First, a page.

Finally managed to create a jailed SFTP server, but how secure?

Larry Hall (Cygwin)
Wed Dec 3 01:19:00 GMT 2008

TheO wrote:
> Many thanks for all your responses so far and I apologize if I
> seem to be very persistent with my questions in this thread. 
> Maybe it's my fault to pose a such general question. Maybe I should 
> be more specific in my questions, asking many smaller targeted 
> questions instead of one big one. 
> For example;
> - Why does internal-sftp subsystem creates /cygdrive inside the
>   jailed directory?
> - Who creates it? sshd or internal-sftp?
> - Why /cygdrive is needed in the jailed environment?
> - What harm can one do via /cygdrive eventhough it looks empty?
> - Is it possible to hide it in the jailed environment? How?

No, you cannot hide it.  It is created by Cygwin itself as a convenience
to access the virtual 'cygdrive' directory.  This is one of a number of
virtual directories ('/proc' and '/dev' come to mind) that Cygwin supports.
See the description of "Special filenames" in the User's Guide for more

> - internal-sftp seems to have visibility outside the jail directory
>   as it can list the owner and group name of the objects inside the
>   jail directory although I haven't copied /etc/passwd and /etc/group
>   to the jailed directory.
>   How can this be possible?

Hasn't this been answered already?  'chroot' is not secure so setting
up a jail based on it is not secure.  Is there some part of this
statement that's not clear to you?

> - If I log on using public key authentication, sshd with its internal-
>   sftp embedded in it runs using sshd account (correct me if I'm
>   wrong here). But how can it read/write to a directory which does not
>   belong to that account and from which I revoked group and other r/w
>   rights? 

Using 'ssh' with public key authentication means that Cygwin impersonates
the desired user through some O/S trickery.  You can get some details of
this in the User's Guide as well.  See the "Switching User Context" section.
However in the 1.5.x series of the Cygwin package, there are places where
the user that started the service "bleeds" through.  In 1.7, there is a
new authentication module that will solve these and other pubkey
authentication problems.  But 1.7 is not currently released and it's
release date is not decided.

> Maybe if I know the answer to some of these puzzles, I would be able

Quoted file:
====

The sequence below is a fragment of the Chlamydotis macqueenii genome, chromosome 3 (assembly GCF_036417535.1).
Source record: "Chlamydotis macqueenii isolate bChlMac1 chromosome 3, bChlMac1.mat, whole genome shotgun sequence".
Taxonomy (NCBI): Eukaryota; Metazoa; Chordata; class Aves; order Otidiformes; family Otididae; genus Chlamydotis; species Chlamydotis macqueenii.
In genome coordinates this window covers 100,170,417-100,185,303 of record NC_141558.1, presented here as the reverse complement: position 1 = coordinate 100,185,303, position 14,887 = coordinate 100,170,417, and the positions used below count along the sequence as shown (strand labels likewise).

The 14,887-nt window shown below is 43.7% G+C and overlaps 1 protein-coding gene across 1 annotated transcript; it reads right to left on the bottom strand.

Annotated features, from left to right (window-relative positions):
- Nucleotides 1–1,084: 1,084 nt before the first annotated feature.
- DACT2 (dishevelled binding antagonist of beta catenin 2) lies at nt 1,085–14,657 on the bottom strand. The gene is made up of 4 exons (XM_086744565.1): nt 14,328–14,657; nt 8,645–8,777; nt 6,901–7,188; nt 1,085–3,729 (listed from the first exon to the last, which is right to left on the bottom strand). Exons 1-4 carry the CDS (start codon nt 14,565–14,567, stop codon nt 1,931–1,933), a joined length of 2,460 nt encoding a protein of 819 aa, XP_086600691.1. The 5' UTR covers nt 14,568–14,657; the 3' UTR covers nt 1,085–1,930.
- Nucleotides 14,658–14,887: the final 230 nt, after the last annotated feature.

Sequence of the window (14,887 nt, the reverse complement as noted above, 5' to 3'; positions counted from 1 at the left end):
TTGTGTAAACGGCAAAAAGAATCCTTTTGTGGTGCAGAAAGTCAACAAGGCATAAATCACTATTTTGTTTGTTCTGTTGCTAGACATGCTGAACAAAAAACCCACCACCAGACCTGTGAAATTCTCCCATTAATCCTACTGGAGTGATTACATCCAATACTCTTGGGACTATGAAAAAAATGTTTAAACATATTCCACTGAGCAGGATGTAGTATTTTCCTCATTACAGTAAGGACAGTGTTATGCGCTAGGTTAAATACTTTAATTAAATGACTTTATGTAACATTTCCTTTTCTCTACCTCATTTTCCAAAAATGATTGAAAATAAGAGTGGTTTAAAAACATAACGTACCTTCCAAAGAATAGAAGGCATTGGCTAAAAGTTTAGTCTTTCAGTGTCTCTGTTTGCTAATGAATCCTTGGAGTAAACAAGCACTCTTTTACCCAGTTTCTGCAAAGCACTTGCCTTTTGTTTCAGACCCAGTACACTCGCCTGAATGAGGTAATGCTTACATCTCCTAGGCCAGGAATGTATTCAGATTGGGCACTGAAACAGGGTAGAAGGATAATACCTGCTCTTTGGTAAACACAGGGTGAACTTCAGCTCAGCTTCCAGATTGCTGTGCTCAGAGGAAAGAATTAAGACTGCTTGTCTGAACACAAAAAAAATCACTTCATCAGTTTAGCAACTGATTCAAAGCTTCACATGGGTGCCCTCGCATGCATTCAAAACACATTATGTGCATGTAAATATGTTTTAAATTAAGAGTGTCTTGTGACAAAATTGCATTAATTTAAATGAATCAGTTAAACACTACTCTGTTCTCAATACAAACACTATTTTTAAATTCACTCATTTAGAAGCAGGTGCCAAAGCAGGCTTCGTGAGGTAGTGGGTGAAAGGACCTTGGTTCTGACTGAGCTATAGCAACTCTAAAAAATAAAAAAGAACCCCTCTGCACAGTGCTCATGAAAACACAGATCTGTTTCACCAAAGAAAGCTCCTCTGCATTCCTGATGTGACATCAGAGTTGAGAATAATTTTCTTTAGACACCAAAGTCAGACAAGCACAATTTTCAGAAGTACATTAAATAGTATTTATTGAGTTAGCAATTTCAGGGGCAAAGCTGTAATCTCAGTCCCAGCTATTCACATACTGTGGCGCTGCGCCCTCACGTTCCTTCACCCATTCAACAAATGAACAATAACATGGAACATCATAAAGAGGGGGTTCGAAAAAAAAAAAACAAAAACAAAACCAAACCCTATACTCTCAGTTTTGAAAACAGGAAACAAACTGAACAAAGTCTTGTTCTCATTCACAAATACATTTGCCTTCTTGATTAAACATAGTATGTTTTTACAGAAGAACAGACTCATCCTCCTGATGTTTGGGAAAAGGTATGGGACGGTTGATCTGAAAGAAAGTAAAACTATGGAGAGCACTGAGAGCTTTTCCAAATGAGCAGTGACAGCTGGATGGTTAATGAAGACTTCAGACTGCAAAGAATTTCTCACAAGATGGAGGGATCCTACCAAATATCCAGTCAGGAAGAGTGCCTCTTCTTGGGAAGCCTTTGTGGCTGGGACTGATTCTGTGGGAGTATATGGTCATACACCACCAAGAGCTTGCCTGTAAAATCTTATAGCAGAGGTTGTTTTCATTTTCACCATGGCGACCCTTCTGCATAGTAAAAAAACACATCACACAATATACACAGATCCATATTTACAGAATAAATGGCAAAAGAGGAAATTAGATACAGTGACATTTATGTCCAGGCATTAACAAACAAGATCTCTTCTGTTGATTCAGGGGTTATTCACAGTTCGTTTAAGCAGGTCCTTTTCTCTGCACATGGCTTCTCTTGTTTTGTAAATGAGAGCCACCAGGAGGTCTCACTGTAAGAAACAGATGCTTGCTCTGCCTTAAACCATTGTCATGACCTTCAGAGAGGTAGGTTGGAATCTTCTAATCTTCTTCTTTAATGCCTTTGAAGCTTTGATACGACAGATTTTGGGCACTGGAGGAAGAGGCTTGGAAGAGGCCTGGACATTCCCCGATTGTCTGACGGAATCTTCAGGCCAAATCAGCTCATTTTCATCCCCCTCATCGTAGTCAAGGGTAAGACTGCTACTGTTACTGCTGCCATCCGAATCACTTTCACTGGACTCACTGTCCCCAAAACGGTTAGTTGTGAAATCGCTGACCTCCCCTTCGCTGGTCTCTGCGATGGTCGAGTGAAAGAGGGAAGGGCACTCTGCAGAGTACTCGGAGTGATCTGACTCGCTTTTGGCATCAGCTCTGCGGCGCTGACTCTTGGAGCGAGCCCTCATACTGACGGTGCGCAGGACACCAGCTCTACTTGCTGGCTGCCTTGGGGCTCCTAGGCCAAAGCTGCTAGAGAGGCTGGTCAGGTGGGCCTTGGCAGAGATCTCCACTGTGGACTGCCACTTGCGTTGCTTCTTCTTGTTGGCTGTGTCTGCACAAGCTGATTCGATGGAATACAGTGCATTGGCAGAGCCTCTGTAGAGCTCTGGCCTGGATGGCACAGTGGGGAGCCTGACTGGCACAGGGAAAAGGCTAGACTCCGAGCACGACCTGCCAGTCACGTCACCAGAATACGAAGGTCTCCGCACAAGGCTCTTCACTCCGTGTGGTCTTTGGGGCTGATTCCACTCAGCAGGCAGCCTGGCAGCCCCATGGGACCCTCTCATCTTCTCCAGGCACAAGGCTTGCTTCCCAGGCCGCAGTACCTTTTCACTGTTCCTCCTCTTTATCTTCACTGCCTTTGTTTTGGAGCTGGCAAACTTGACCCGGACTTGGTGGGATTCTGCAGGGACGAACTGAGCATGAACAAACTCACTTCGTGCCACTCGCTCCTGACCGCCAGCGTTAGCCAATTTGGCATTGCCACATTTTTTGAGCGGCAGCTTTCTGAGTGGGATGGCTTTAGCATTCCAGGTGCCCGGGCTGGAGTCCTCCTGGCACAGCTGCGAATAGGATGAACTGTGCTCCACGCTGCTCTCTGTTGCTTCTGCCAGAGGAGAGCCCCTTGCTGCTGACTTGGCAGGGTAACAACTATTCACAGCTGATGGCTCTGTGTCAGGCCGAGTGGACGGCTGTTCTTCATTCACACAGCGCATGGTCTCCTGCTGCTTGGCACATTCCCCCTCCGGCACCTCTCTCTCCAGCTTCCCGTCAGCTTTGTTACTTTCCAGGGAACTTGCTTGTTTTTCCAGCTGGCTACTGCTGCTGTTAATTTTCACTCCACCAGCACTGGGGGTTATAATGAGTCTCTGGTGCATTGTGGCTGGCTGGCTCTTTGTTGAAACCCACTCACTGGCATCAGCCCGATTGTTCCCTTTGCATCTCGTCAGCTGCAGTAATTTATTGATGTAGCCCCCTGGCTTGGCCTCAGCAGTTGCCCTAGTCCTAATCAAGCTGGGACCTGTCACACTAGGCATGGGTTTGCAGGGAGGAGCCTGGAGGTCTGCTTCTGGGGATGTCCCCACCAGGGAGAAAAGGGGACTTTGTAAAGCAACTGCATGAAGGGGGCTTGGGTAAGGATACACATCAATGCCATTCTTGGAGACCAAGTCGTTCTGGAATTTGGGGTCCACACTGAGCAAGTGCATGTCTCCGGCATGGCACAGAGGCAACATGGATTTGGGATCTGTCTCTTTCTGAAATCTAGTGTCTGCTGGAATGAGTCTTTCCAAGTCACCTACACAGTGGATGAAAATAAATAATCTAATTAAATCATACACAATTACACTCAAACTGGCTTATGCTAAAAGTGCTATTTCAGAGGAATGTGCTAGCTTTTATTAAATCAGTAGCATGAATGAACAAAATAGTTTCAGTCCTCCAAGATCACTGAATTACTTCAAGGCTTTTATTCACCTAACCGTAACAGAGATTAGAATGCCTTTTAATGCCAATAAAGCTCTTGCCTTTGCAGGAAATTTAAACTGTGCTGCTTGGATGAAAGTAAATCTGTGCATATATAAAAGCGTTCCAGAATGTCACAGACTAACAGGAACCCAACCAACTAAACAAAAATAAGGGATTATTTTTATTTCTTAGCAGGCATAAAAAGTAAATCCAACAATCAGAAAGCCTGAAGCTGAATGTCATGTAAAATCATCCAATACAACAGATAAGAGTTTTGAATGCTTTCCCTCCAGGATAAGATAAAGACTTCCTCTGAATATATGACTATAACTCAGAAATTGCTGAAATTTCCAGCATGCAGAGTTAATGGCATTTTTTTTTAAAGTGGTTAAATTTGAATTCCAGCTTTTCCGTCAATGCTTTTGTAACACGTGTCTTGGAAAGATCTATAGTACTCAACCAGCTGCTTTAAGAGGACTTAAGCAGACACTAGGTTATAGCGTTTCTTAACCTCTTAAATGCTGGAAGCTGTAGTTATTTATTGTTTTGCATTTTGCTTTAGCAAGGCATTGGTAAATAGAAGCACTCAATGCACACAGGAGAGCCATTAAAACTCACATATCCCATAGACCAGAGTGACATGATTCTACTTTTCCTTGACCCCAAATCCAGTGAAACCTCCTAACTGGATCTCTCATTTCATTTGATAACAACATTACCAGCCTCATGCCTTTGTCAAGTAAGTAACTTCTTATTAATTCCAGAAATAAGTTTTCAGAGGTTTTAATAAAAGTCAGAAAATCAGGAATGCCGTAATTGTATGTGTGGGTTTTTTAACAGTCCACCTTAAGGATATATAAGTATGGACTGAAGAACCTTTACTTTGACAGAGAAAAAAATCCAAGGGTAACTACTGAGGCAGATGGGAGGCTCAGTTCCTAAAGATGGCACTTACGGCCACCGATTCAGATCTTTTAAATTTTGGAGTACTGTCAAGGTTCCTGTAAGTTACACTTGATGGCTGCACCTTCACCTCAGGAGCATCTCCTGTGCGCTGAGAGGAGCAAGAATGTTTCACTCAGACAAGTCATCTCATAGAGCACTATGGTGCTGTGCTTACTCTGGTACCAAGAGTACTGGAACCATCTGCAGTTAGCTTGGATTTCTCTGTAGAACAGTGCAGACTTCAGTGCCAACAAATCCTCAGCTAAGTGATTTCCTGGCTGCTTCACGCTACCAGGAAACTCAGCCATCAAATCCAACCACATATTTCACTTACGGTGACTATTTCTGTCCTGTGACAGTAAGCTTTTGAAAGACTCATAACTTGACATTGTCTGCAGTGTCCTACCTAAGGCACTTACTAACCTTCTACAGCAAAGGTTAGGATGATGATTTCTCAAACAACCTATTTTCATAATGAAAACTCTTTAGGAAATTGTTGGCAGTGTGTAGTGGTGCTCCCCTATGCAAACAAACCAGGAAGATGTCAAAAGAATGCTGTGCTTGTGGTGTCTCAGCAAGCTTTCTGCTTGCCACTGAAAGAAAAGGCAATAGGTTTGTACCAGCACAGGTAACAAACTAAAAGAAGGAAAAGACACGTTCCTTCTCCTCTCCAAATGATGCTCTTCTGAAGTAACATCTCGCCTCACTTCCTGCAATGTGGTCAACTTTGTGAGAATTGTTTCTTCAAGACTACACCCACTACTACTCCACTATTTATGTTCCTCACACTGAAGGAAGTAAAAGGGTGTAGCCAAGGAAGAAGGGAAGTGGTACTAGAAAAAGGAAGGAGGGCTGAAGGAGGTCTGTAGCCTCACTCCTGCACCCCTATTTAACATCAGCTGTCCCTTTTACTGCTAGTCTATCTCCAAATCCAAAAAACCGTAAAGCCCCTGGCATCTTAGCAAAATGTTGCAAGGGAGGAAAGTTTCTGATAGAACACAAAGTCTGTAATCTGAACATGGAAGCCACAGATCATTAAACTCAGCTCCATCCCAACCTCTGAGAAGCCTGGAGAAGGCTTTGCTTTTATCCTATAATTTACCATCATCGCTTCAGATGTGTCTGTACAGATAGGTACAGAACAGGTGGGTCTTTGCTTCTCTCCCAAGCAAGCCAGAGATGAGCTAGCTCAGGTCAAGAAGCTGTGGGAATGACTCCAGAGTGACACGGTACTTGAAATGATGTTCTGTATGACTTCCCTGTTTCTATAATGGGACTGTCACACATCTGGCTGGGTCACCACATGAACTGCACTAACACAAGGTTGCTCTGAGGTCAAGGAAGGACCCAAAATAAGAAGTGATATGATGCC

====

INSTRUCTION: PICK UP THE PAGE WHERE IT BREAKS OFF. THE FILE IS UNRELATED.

> to figure out better what kind of security I can expect from SFTP on
> Cygwin.

I will say this as clear as I can - you can expect _incomplete_ security
with Cygwin's SFTP because of missing O/S support for 'chroot'.  If you
want to split hairs over how much insecurity you're willing to accept,
that's fine but that's going to have to be something you determine for
yourself through experimentation.  No one has been looking at SFTP to
try to figure out all the places where it leaks.  So you'd be breaking
new ground here.  In addition, you need to also accept the fact that the
state of insecurity as provided by 'chroot' may change (i.e. worsen) over
time.  If you're not willing to accept "no security" as an answer to your
initial question, you can save yourself allot of time.

> Do you think I'd better start 2-3 new threads with specific questions in
> each? Or shall I just carry on with this thread.

I'm skeptical as to the value of prolonging the thread.  From the
beginning you've been told that Cygwin's SFTP is insecure.  I would
recommend that you decide for yourself whether an insecure SFTP is a
viable alternative for you.  A "no" answer terminates this thread for
sure.  I'm not sure where a "yes" leaves things in your mind.  I try
not to read minds. ;-)

Larry Hall                    
RFK Partners, Inc.                      (508) 893-9779 - RFK Office
216 Dalton Rd.                          (508) 893-9889 - FAX
Holliston, MA 01746


A: Yes.
 > Q: Are you sure?
 >> A: Because it reverses the logical flow of conversation.
 >>> Q: Why is top posting annoying in email?

Unsubscribe info:
Problem reports:

More information about the Cygwin mailing list